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Jan 15, 2013 Comments Off on Two Six Year Olds Suspended For Using Fingers As Guns While Playing Cops And Robbers During Recess Dinah Tellya

TALBOT COUNTY, Md. (WJZ) — Some parents on the Eastern Shore say school officials there went too far in disciplining a couple of six-year-old boys. Derek Valcourt explains the boys got into trouble for bringing an imaginary weapon to school.

What started as a recess game of cops and robbers at a Talbot County school turned into a controversy after two six-year-old boys were suspended for using their fingers to make an imaginary gun.

Many say a suspension is going too far.

“It’s ridiculous,” said Julia Merchant.

And it’s not the first time. Earlier this month, six-year-old Rodney Lynch was suspended from his Montgomery County school after pretending to fire an imaginary gun more than once.

“Just pointing your fingers like this and then she did the pow sound and I just went like that and then I got sent to the office again,” Lynch said.

School officials reversed their decision after Rodney’s parents appealed.

“They’re saying he threatened a student, threatened to shoot a student. He was playing,” said his father, Rodney Lynch, Sr.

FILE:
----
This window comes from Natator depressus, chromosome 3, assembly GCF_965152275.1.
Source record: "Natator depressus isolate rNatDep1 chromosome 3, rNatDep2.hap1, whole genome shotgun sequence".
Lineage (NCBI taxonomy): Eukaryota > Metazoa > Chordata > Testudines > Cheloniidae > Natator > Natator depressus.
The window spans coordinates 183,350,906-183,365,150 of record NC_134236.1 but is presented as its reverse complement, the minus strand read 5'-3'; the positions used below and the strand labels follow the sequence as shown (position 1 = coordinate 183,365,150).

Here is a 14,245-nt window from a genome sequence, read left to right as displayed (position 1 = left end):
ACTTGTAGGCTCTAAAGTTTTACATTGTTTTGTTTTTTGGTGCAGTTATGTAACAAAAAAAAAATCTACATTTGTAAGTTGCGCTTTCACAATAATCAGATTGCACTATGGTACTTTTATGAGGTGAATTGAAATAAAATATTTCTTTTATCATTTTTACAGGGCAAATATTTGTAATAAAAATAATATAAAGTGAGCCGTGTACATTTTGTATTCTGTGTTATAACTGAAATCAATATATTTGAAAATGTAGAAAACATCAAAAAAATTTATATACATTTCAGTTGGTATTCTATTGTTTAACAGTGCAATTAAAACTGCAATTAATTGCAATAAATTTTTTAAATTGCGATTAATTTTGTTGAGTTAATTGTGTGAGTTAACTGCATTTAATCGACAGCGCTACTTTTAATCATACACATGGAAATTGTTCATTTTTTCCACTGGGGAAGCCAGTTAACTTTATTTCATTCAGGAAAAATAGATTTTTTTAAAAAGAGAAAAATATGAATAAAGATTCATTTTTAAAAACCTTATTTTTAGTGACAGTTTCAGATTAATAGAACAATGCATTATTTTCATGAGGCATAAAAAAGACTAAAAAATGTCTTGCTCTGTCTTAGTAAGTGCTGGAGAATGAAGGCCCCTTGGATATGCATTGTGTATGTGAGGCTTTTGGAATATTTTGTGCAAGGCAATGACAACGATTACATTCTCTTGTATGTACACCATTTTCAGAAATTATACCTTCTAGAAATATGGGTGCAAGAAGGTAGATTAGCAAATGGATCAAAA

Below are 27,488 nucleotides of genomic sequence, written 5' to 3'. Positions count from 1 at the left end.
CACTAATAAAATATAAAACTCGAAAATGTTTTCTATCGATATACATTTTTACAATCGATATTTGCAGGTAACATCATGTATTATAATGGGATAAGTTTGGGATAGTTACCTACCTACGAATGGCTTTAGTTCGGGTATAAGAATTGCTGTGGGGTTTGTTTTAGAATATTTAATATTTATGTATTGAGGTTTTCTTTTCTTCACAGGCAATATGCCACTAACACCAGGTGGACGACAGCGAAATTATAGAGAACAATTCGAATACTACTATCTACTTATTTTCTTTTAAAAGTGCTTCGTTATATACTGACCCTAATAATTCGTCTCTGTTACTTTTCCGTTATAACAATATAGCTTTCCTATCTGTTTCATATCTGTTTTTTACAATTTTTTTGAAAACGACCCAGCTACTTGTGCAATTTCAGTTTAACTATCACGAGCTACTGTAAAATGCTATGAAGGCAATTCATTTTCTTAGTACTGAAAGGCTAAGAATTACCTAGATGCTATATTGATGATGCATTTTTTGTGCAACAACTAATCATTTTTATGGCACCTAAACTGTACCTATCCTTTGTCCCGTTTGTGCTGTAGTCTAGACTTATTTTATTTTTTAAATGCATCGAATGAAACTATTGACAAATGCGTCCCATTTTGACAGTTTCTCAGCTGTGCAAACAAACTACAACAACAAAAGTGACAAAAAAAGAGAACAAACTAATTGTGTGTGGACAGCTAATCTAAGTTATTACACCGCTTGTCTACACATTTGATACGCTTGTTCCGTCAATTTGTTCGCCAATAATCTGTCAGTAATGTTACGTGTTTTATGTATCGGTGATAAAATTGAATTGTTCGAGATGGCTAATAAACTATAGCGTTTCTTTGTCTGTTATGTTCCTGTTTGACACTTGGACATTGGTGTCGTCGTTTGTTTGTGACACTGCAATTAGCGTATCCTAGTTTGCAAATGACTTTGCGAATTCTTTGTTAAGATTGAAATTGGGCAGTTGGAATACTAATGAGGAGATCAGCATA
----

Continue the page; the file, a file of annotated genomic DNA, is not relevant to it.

If a punishment for a hand gesture sounds too severe to you, you’re not alone.

“I do not believe maliciousness was involved here,” said child psychologist Dr. Joe Kaine.

Kaine says most six-year-olds’ minds aren’t developed enough to understand why their idea of fun play might make adults upset.

“I can certainly appreciate that at school, that’s not a type of play that they’re going to endorse and I certainly support that but that’s where they educate time and place for doing things,” Kaine said.

Many parents agree the kids were just being kids.

“They just don’t know any better. Suspending them is a bit harsh. I don’t think that’s going to do any good for the parent, the child or the school,” said Janet Goetzky.

Talbot County school officials declined to explain the punishment or comment for this story, citing confidentiality requirements.

Over the last few decades, the number of school suspensions has been on the rise. Maryland state school officials are working on a plan to reduce those numbers.